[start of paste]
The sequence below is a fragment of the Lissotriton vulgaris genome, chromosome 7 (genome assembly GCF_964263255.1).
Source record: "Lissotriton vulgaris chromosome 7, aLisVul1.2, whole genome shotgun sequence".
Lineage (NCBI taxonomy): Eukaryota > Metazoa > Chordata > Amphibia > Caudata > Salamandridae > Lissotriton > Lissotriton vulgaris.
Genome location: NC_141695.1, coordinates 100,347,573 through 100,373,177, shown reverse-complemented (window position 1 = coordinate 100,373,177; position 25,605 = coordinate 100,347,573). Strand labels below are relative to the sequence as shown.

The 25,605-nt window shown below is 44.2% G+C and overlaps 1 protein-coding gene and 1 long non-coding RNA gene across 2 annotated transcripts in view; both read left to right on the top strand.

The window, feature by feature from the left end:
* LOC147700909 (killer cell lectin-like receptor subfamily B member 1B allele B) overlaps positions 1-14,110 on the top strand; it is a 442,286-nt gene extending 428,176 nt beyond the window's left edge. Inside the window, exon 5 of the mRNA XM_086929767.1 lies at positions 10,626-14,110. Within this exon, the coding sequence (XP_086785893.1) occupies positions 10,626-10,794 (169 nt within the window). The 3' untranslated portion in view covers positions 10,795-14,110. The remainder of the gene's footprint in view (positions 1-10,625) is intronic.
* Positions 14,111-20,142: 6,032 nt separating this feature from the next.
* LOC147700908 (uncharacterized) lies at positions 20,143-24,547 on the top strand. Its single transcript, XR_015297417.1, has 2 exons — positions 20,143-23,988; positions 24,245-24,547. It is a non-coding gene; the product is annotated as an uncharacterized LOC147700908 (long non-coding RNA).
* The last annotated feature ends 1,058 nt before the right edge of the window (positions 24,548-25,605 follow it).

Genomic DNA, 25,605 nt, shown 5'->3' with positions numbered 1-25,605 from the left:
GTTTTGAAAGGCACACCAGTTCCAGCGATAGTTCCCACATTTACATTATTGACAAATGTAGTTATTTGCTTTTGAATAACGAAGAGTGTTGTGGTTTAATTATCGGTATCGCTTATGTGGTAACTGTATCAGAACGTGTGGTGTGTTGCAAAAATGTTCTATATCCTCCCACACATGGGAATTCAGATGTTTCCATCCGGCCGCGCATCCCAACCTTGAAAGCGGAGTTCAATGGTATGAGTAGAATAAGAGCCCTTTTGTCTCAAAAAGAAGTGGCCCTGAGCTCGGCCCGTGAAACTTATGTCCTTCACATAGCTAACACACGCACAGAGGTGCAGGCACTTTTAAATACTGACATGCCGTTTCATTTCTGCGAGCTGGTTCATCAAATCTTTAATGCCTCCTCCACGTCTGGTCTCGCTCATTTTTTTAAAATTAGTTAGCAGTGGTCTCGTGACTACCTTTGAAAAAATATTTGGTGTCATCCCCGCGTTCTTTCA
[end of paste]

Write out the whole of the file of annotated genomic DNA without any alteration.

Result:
The sequence below is a fragment of the Lissotriton vulgaris genome, chromosome 7 (genome assembly GCF_964263255.1).
Source record: "Lissotriton vulgaris chromosome 7, aLisVul1.2, whole genome shotgun sequence".
Lineage (NCBI taxonomy): Eukaryota > Metazoa > Chordata > Amphibia > Caudata > Salamandridae > Lissotriton > Lissotriton vulgaris.
Genome location: NC_141695.1, coordinates 100,347,573 through 100,373,177, shown reverse-complemented (window position 1 = coordinate 100,373,177; position 25,605 = coordinate 100,347,573). Strand labels below are relative to the sequence as shown.

The 25,605-nt window shown below is 44.2% G+C and overlaps 1 protein-coding gene and 1 long non-coding RNA gene across 2 annotated transcripts in view; both read left to right on the top strand.

The window, feature by feature from the left end:
* LOC147700909 (killer cell lectin-like receptor subfamily B member 1B allele B) overlaps positions 1-14,110 on the top strand; it is a 442,286-nt gene extending 428,176 nt beyond the window's left edge. Inside the window, exon 5 of the mRNA XM_086929767.1 lies at positions 10,626-14,110. Within this exon, the coding sequence (XP_086785893.1) occupies positions 10,626-10,794 (169 nt within the window). The 3' untranslated portion in view covers positions 10,795-14,110. The remainder of the gene's footprint in view (positions 1-10,625) is intronic.
* Positions 14,111-20,142: 6,032 nt separating this feature from the next.
* LOC147700908 (uncharacterized) lies at positions 20,143-24,547 on the top strand. Its single transcript, XR_015297417.1, has 2 exons — positions 20,143-23,988; positions 24,245-24,547. It is a non-coding gene; the product is annotated as an uncharacterized LOC147700908 (long non-coding RNA).
* The last annotated feature ends 1,058 nt before the right edge of the window (positions 24,548-25,605 follow it).

Genomic DNA, 25,605 nt, shown 5'->3' with positions numbered 1-25,605 from the left:
GTTTTGAAAGGCACACCAGTTCCAGCGATAGTTCCCACATTTACATTATTGACAAATGTAGTTATTTGCTTTTGAATAACGAAGAGTGTTGTGGTTTAATTATCGGTATCGCTTATGTGGTAACTGTATCAGAACGTGTGGTGTGTTGCAAAAATGTTCTATATCCTCCCACACATGGGAATTCAGATGTTTCCATCCGGCCGCGCATCCCAACCTTGAAAGCGGAGTTCAATGGTATGAGTAGAATAAGAGCCCTTTTGTCTCAAAAAGAAGTGGCCCTGAGCTCGGCCCGTGAAACTTATGTCCTTCACATAGCTAACACACGCACAGAGGTGCAGGCACTTTTAAATACTGACATGCCGTTTCATTTCTGCGAGCTGGTTCATCAAATCTTTAATGCCTCCTCCACGTCTGGTCTCGCTCATTTTTTTAAAATTAGTTAGCAGTGGTCTCGTGACTACCTTTGAAAAAATATTTGGTGTCATCCCCGCGTTCTTTCA